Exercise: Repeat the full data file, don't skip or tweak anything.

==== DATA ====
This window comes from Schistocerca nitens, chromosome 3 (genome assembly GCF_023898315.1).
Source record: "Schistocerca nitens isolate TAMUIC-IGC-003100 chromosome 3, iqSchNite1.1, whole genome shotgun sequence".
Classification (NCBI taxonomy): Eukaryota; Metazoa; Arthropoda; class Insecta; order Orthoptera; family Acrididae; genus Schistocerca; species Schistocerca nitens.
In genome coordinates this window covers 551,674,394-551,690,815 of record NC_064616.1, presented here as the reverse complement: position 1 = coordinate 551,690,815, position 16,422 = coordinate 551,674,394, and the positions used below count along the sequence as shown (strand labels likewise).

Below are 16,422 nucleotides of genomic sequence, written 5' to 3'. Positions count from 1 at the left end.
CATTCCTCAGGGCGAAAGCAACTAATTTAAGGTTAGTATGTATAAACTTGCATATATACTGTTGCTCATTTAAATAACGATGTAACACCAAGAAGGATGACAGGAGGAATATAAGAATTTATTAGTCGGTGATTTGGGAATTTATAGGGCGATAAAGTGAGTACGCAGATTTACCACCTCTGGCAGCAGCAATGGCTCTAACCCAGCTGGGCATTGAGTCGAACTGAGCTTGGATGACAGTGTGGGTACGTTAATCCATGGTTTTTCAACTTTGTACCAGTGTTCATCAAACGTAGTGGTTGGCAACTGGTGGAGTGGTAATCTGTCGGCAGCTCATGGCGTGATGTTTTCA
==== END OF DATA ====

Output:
This window comes from Schistocerca nitens, chromosome 3 (genome assembly GCF_023898315.1).
Source record: "Schistocerca nitens isolate TAMUIC-IGC-003100 chromosome 3, iqSchNite1.1, whole genome shotgun sequence".
Classification (NCBI taxonomy): Eukaryota; Metazoa; Arthropoda; class Insecta; order Orthoptera; family Acrididae; genus Schistocerca; species Schistocerca nitens.
In genome coordinates this window covers 551,674,394-551,690,815 of record NC_064616.1, presented here as the reverse complement: position 1 = coordinate 551,690,815, position 16,422 = coordinate 551,674,394, and the positions used below count along the sequence as shown (strand labels likewise).

Below are 16,422 nucleotides of genomic sequence, written 5' to 3'. Positions count from 1 at the left end.
CATTCCTCAGGGCGAAAGCAACTAATTTAAGGTTAGTATGTATAAACTTGCATATATACTGTTGCTCATTTAAATAACGATGTAACACCAAGAAGGATGACAGGAGGAATATAAGAATTTATTAGTCGGTGATTTGGGAATTTATAGGGCGATAAAGTGAGTACGCAGATTTACCACCTCTGGCAGCAGCAATGGCTCTAACCCAGCTGGGCATTGAGTCGAACTGAGCTTGGATGACAGTGTGGGTACGTTAATCCATGGTTTTTCAACTTTGTACCAGTGTTCATCAAACGTAGTGGTTGGCAACTGGTGGAGTGGTAATCTGTCGGCAGCTCATGGCGTGATGTTTTCA